What Is Self-Care in Recovery?
Self-care is anything a person consciously does to promote their own health and wellbeing. It is not the same as being self-indulgent or selfish. Rather, self-care can be any action a person takes to promote their health and happiness.
That includes anything as simple as maintaining good personal hygiene to seeking medical care when necessary.
Self-care also means becoming more attuned to your own needs and nourishing those needs, whether you do something for yourself that is relaxing, calming, intellectually stimulating, spiritual, or something practical that would make you feel better to get done. That means self-care can even be something as simple and relaxing as listening to your favorite podcast while enjoying an adult coloring book.
Why is self care important in recovery?
Self-care is the key to reducing your anxiety, improving your mood, and reconnecting and recentering with yourself as you replace destructive coping mechanisms with more positive ones.
Living addicted to drugs or alcohol puts everything that should be important to you on the backburner. That’s because your substance of choice affects your mood, motivation, self-esteem, and sense of self. While you probably wish you could keep up with your peers and excel in life with a better focus on your relationships, work, or school, and prioritizing your mental and physical health, your addiction leads to a slew of self-sabotaging behaviors.
The self-neglect manifests in stress, negativity, and boredom, all of which become triggers and temptations to use.
Once you begin your recovery journey, you’ll need to reframe your thinking to get accustomed to the everyday pace of a substance-free life.
Good Self Care Involves H.A.L.T.: Replace Drugs or Alcohol with Healthier Alternatives
Now that you’re on the path to lasting sobriety, you need to steer clear of triggers and make a conscious effort to learn new coping mechanisms when you are overwhelmed, stressed, or feeling generally gloomy. One important acronym to learn to identify your triggers frequently used by addiction treatment and support groups is “H.A.L.T.,” which stands for “hungry, angry, lonely, tired.” These emotions can create intense temptation to turn to drug use to escape negative emotions. Good self-care, however, can keep these feelings at bay and help you cope.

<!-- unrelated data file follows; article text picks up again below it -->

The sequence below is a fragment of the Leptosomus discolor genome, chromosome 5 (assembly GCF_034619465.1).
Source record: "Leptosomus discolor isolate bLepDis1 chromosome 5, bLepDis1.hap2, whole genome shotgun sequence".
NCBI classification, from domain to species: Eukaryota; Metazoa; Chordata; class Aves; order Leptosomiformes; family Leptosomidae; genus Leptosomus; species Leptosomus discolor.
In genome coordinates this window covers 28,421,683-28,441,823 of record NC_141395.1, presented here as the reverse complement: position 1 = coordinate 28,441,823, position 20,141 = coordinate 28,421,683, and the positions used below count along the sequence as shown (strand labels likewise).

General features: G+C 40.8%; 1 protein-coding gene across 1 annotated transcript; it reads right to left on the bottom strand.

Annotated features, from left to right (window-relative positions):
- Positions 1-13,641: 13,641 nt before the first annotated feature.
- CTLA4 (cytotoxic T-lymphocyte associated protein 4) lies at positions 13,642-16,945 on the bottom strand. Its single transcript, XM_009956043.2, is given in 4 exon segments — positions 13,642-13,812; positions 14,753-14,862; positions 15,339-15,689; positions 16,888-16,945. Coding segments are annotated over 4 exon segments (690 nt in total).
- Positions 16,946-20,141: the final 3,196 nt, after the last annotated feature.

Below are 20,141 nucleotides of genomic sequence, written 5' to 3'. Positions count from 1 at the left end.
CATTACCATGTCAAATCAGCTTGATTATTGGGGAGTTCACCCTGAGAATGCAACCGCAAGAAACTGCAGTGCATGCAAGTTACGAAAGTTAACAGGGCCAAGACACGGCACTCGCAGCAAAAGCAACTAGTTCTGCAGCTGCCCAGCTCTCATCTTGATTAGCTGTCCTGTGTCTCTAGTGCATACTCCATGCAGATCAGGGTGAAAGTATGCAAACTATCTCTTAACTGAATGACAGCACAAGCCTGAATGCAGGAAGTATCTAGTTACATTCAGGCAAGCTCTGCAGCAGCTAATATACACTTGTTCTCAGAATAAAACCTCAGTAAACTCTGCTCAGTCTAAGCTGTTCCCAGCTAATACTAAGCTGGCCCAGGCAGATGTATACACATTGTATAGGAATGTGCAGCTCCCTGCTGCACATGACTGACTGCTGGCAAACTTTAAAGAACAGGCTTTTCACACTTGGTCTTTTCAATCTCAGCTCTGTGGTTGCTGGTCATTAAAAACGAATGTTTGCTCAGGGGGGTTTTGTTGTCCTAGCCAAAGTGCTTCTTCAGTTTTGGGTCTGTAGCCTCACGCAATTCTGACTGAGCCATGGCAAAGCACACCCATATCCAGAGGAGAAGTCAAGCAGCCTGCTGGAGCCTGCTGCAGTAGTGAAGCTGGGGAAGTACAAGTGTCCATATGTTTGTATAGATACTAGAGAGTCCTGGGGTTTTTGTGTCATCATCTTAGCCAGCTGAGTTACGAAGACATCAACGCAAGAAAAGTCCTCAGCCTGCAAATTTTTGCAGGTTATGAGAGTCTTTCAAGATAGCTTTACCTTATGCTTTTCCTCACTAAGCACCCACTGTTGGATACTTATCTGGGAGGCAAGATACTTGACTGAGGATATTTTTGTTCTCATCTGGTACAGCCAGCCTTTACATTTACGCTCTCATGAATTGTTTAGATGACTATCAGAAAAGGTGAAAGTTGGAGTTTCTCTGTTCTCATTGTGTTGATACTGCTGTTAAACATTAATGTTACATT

5 Ways to Incorporate Self-Care into Your Sobriety
1. Practice self-reflection and mindfulness
Take time to attune to your own needs. Remember that self-care is not selfish. Simply take the time to spend a few minutes every morning to listen to your own needs and ground yourself. For example, ask yourself questions such as “How am I feeling? What have I learned about my recovery lately? What am I grateful for? Did I avoid any of my triggers to use lately?” and other such questions. This is a form of meditation that can slow down your thoughts, quell anxiety, and help you prepare for your day.
2. Eat a healthy diet
Your body needs fuel to keep your mind and mood stable and for better concentration and energy levels. A healthy diet will give you the nutrients you need to feel your best, and in general, this should incorporate a variety of fresh fruits, vegetables, complex carbohydrates, lean proteins, and healthy oils and fats. Because you’ll be feeling better physically, you’ll be less likely to feel tempted to use.
3. Connect with others
Negative emotions tend to manifest in solitude. Connect with a sober support network and find people that will help build you up and support you in your recovery. 12-step-based addiction recovery meetings like Alcoholics Anonymous and other support groups are great settings for you to interact with others who can relate to you and provide encouragement.
4. Set boundaries with friends and family
It’s up to you to protect your sobriety, and this is an important part of your self-care. There are several methods to do this, including physical, such as leaving a location or situation where you feel at risk to use drugs or alcohol. Others may be making the difficult decision to end longstanding friendships where your method of bonding and socializing was spending time drinking or using together.
5. Surround yourself with positivity
Positive thinking has many perks, including immunity benefits, stress reduction, higher energy, and greater motivation. These factors can reduce your risk of relapse and help you find happiness in your sobriety, not to mention fulfillment without the constant temptation to use once you feel at peace with the fact that your life is much more satisfying and complete without chasing your next high, and when your mental, physical, and emotional wellbeing are the most important things to keep you going throughout life.
Learn More About Treatment at Tennessee Wellness Center
At Tennessee Wellness Center, we are your support team for a brighter tomorrow. We see ourselves as your extended family committed to helping you recover. We champion your wellbeing and do so by providing comprehensive alcohol and drug substance abuse programs and mental health treatment.
To learn more about our effective drug and alcohol treatment programs, please get in touch today by calling (865) 205-2770.